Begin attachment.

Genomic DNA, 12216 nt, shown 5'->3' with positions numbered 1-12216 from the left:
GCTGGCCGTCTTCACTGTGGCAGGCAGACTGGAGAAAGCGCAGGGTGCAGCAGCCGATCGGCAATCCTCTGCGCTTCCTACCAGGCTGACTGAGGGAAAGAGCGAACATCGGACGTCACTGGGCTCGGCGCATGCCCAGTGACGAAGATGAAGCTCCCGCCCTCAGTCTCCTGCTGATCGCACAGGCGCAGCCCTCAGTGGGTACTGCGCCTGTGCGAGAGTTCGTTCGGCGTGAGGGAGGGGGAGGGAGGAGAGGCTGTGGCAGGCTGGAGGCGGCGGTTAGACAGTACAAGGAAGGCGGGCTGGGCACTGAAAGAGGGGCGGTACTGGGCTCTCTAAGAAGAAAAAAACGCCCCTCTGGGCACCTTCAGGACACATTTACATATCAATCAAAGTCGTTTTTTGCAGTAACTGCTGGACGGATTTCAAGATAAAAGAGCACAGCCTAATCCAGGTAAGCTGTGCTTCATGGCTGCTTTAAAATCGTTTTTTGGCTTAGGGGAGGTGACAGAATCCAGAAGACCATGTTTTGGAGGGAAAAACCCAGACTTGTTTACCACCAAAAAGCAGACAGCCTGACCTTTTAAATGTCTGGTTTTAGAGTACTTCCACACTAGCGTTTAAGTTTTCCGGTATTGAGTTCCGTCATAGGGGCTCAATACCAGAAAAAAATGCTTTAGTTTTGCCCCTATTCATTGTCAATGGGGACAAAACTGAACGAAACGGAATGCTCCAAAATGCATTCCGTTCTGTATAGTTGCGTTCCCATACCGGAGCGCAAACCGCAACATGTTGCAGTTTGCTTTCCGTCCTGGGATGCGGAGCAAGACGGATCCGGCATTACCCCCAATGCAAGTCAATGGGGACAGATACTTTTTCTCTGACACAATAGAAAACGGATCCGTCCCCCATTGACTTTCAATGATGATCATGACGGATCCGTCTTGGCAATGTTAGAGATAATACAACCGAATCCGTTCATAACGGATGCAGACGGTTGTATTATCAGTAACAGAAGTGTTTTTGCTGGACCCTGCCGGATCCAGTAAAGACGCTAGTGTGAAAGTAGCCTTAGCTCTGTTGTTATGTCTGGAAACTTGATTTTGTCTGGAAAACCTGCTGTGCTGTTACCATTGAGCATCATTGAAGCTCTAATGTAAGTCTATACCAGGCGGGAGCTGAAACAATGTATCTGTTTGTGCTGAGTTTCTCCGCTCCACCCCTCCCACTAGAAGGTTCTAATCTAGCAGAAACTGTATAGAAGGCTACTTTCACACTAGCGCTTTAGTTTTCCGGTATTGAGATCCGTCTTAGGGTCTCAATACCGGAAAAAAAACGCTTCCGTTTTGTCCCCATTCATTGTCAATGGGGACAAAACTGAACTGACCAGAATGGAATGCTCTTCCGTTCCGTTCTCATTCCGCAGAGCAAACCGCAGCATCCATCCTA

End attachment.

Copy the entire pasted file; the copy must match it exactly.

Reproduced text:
Genomic DNA, 12216 nt, shown 5'->3' with positions numbered 1-12216 from the left:
GCTGGCCGTCTTCACTGTGGCAGGCAGACTGGAGAAAGCGCAGGGTGCAGCAGCCGATCGGCAATCCTCTGCGCTTCCTACCAGGCTGACTGAGGGAAAGAGCGAACATCGGACGTCACTGGGCTCGGCGCATGCCCAGTGACGAAGATGAAGCTCCCGCCCTCAGTCTCCTGCTGATCGCACAGGCGCAGCCCTCAGTGGGTACTGCGCCTGTGCGAGAGTTCGTTCGGCGTGAGGGAGGGGGAGGGAGGAGAGGCTGTGGCAGGCTGGAGGCGGCGGTTAGACAGTACAAGGAAGGCGGGCTGGGCACTGAAAGAGGGGCGGTACTGGGCTCTCTAAGAAGAAAAAAACGCCCCTCTGGGCACCTTCAGGACACATTTACATATCAATCAAAGTCGTTTTTTGCAGTAACTGCTGGACGGATTTCAAGATAAAAGAGCACAGCCTAATCCAGGTAAGCTGTGCTTCATGGCTGCTTTAAAATCGTTTTTTGGCTTAGGGGAGGTGACAGAATCCAGAAGACCATGTTTTGGAGGGAAAAACCCAGACTTGTTTACCACCAAAAAGCAGACAGCCTGACCTTTTAAATGTCTGGTTTTAGAGTACTTCCACACTAGCGTTTAAGTTTTCCGGTATTGAGTTCCGTCATAGGGGCTCAATACCAGAAAAAAATGCTTTAGTTTTGCCCCTATTCATTGTCAATGGGGACAAAACTGAACGAAACGGAATGCTCCAAAATGCATTCCGTTCTGTATAGTTGCGTTCCCATACCGGAGCGCAAACCGCAACATGTTGCAGTTTGCTTTCCGTCCTGGGATGCGGAGCAAGACGGATCCGGCATTACCCCCAATGCAAGTCAATGGGGACAGATACTTTTTCTCTGACACAATAGAAAACGGATCCGTCCCCCATTGACTTTCAATGATGATCATGACGGATCCGTCTTGGCAATGTTAGAGATAATACAACCGAATCCGTTCATAACGGATGCAGACGGTTGTATTATCAGTAACAGAAGTGTTTTTGCTGGACCCTGCCGGATCCAGTAAAGACGCTAGTGTGAAAGTAGCCTTAGCTCTGTTGTTATGTCTGGAAACTTGATTTTGTCTGGAAAACCTGCTGTGCTGTTACCATTGAGCATCATTGAAGCTCTAATGTAAGTCTATACCAGGCGGGAGCTGAAACAATGTATCTGTTTGTGCTGAGTTTCTCCGCTCCACCCCTCCCACTAGAAGGTTCTAATCTAGCAGAAACTGTATAGAAGGCTACTTTCACACTAGCGCTTTAGTTTTCCGGTATTGAGATCCGTCTTAGGGTCTCAATACCGGAAAAAAAACGCTTCCGTTTTGTCCCCATTCATTGTCAATGGGGACAAAACTGAACTGACCAGAATGGAATGCTCTTCCGTTCCGTTCTCATTCCGCAGAGCAAACCGCAGCATCCATCCTA